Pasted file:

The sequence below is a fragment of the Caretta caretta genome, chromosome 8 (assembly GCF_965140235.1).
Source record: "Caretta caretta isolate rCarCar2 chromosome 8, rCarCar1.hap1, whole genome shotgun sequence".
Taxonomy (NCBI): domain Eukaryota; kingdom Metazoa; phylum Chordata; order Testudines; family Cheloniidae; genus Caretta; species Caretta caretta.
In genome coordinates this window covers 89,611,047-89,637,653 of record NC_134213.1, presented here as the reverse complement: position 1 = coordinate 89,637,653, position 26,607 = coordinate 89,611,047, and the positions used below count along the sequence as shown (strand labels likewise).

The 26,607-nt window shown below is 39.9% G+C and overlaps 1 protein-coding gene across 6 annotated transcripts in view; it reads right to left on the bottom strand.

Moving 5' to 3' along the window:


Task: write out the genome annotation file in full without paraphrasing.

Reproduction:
The sequence below is a fragment of the Caretta caretta genome, chromosome 8 (assembly GCF_965140235.1).
Source record: "Caretta caretta isolate rCarCar2 chromosome 8, rCarCar1.hap1, whole genome shotgun sequence".
Taxonomy (NCBI): domain Eukaryota; kingdom Metazoa; phylum Chordata; order Testudines; family Cheloniidae; genus Caretta; species Caretta caretta.
In genome coordinates this window covers 89,611,047-89,637,653 of record NC_134213.1, presented here as the reverse complement: position 1 = coordinate 89,637,653, position 26,607 = coordinate 89,611,047, and the positions used below count along the sequence as shown (strand labels likewise).

The 26,607-nt window shown below is 39.9% G+C and overlaps 1 protein-coding gene across 6 annotated transcripts in view; it reads right to left on the bottom strand.

Moving 5' to 3' along the window: